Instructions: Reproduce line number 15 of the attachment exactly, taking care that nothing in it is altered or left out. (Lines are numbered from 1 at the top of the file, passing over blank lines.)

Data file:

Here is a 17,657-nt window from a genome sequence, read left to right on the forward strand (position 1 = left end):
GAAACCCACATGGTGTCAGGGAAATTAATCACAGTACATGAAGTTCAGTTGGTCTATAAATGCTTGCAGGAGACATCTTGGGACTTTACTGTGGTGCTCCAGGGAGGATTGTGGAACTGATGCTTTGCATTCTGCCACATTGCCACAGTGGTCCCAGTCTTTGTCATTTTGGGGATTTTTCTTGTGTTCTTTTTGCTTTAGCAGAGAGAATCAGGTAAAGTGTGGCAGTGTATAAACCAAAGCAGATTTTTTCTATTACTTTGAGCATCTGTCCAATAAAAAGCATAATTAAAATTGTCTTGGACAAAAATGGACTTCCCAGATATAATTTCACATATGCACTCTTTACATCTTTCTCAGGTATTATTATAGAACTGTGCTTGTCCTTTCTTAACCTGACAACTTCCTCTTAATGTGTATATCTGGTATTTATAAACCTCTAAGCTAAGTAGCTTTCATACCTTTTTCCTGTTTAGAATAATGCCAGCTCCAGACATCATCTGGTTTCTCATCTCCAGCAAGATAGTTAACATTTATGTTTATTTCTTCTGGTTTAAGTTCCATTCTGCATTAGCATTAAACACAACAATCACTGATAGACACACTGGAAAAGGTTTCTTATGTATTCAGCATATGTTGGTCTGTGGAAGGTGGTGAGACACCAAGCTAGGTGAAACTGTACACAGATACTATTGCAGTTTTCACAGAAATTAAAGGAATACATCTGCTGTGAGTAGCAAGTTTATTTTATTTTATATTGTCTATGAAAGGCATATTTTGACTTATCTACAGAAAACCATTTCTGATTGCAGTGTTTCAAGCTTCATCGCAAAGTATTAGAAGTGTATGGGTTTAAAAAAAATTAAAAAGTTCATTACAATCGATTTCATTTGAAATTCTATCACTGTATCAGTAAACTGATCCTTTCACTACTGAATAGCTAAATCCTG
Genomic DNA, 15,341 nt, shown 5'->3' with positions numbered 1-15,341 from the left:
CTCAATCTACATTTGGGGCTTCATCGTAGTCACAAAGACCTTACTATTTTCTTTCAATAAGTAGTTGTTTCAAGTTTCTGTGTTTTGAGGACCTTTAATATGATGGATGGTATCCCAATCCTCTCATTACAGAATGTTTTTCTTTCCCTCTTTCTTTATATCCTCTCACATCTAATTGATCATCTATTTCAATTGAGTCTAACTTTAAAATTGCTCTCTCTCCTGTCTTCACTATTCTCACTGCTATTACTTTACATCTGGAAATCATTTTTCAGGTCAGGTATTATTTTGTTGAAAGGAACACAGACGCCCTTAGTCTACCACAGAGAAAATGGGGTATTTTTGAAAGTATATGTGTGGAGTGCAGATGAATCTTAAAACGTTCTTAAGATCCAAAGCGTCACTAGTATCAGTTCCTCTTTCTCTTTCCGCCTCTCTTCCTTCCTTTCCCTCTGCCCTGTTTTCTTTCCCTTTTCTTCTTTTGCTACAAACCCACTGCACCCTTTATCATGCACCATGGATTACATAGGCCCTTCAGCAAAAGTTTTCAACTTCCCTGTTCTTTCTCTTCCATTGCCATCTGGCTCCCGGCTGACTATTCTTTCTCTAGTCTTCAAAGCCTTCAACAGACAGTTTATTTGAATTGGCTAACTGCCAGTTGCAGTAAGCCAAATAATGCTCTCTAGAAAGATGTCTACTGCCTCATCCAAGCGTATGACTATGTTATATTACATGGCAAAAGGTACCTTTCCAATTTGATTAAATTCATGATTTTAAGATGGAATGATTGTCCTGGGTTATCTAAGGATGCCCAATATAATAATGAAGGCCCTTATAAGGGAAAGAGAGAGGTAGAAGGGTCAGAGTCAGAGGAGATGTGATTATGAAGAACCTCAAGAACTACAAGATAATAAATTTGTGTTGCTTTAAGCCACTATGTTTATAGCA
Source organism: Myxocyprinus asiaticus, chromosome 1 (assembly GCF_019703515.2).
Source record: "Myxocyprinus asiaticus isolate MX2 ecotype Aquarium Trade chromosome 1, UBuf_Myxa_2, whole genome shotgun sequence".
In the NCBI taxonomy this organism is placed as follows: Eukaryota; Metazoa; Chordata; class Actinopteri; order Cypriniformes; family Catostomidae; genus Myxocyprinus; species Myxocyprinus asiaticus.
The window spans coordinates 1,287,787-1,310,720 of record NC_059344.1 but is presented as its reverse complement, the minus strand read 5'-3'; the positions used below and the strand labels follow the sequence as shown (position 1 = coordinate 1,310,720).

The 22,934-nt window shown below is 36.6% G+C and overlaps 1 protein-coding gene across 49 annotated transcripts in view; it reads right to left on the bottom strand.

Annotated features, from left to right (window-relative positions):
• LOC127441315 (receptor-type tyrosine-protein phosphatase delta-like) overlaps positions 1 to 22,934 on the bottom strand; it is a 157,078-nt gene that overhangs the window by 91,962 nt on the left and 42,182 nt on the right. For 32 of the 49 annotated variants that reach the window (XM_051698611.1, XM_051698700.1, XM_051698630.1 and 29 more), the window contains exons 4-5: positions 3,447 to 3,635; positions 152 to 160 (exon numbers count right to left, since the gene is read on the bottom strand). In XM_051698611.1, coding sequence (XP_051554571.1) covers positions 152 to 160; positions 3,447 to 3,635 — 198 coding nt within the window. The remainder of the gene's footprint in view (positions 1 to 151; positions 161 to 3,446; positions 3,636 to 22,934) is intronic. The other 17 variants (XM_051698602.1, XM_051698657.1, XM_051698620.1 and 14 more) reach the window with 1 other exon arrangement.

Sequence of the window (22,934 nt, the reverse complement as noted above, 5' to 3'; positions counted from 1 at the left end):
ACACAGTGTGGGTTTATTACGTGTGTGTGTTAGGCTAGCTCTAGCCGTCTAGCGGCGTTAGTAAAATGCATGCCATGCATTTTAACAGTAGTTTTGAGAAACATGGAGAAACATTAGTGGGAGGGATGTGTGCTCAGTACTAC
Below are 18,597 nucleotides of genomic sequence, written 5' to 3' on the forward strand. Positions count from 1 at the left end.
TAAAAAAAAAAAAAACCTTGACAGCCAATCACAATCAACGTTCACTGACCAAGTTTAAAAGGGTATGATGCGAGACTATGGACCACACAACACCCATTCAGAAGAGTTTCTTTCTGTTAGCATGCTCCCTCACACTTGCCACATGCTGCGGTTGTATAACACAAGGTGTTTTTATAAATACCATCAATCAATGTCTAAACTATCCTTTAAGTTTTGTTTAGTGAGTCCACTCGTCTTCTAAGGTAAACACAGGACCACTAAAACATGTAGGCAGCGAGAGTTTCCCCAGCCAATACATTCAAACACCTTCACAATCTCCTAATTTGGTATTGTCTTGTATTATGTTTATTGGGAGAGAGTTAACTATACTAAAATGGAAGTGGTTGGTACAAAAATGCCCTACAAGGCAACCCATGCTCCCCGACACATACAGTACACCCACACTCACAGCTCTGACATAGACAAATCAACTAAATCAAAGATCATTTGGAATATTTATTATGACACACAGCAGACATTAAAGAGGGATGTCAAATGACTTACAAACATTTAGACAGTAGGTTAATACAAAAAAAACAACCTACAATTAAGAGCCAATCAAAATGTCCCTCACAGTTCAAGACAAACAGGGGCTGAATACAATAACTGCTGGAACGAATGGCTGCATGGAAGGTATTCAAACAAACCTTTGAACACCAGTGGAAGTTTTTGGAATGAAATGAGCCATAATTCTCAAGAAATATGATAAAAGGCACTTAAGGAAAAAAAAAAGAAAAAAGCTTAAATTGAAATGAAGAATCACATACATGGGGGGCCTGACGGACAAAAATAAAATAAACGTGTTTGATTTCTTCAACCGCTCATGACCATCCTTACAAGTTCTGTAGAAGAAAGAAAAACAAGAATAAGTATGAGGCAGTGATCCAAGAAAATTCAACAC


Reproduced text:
TAAAAAAAAAAAAAACCTTGACAGCCAATCACAATCAACGTTCACTGACCAAGTTTAAAAGGGTATGATGCGAGACTATGGACCACACAACACCCATTCAGAAGAGTTTCTTTCTGTTAGCATGCTCCCTCACACTTGCCACATGCTGCGGTTGTATAACACAAGGTGTTTTTATAAATACCATCAATCAATGTCTAAACTATCCTTTAAGTTTTGTTTAGTGAGTCCACTCGTCTTCTAAGGTAAACACAGGACCACTAAAACATGTAGGCAGCGAGAGTTTCCCCAGCCAATACATTCAAACACCTTCACAATCTCCTAATTTGGTATTGTCTTGTATTATGTTTATTGGGAGAGAGTTAACTATACTAAAATGGAAGTGGTTGGTACAAAAATGCCCTACAAGGCAACCCATGCTCCCCGACACATACAGTACACCCACACTCACAGCTCTGACATAGACAAATCAACTAAATCAAAGATCATTTGGAATATTTATTATGACACACAGCAGACATTAAAGAGGGATGTCAAATGACTTACAAACATTTAGACAGTAGGTTAATACAAAAAAAACAACCTACAATTAAGAGCCAATCAAAATGTCCCTCACAGTTCAAGACAAACAGGGGCTGAATACAATAACTGCTGGAACGAATGGCTGCATGGAAGGTATTCAAACAAACCTTTGAACACCAGTGGAAGTTTTTGGAATGAAATGAGCCATAATTCTCAAGAAATATGATAAAAGGCACTTAAGGAAAAAAAAAAGAAAAAAGCTTAAATTGAAATGAAGAATCACATACATGGGGGGCCTGACGGACAAAAATAAAATAAACGTGTTTGATTTCTTCAACCGCTCATGACCATCCTTACAAGTTCTGTAGAAGAAAGAAAAACAAGAATAAGTATGAGGCAGTGATCCAAGAAAATTCAACAC